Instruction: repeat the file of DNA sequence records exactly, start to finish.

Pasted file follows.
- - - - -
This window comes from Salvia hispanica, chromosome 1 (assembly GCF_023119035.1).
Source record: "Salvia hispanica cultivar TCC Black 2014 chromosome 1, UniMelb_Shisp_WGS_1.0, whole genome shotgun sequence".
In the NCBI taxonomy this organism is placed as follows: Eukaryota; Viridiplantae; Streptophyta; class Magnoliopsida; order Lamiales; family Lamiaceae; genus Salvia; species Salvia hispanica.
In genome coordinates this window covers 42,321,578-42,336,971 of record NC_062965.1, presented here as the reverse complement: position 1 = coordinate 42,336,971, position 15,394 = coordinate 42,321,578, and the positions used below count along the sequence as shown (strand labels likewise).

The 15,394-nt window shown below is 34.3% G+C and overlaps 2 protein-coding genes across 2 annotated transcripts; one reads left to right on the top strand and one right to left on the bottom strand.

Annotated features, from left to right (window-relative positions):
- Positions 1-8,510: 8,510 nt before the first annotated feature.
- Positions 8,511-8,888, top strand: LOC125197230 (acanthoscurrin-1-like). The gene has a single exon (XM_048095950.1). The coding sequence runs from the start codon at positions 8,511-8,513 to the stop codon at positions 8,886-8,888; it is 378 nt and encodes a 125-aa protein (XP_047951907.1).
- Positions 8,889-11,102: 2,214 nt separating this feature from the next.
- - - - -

This window comes from Salvia hispanica, chromosome 1 (assembly GCF_023119035.1).
Source record: "Salvia hispanica cultivar TCC Black 2014 chromosome 1, UniMelb_Shisp_WGS_1.0, whole genome shotgun sequence".
In the NCBI taxonomy this organism is placed as follows: Eukaryota; Viridiplantae; Streptophyta; class Magnoliopsida; order Lamiales; family Lamiaceae; genus Salvia; species Salvia hispanica.
In genome coordinates this window covers 42,321,578-42,336,971 of record NC_062965.1, presented here as the reverse complement: position 1 = coordinate 42,336,971, position 15,394 = coordinate 42,321,578, and the positions used below count along the sequence as shown (strand labels likewise).

The 15,394-nt window shown below is 34.3% G+C and overlaps 2 protein-coding genes across 2 annotated transcripts; one reads left to right on the top strand and one right to left on the bottom strand.

Annotated features, from left to right (window-relative positions):
- Positions 1-8,510: 8,510 nt before the first annotated feature.
- Positions 8,511-8,888, top strand: LOC125197230 (acanthoscurrin-1-like). The gene has a single exon (XM_048095950.1). The coding sequence runs from the start codon at positions 8,511-8,513 to the stop codon at positions 8,886-8,888; it is 378 nt and encodes a 125-aa protein (XP_047951907.1).
- Positions 8,889-11,102: 2,214 nt separating this feature from the next.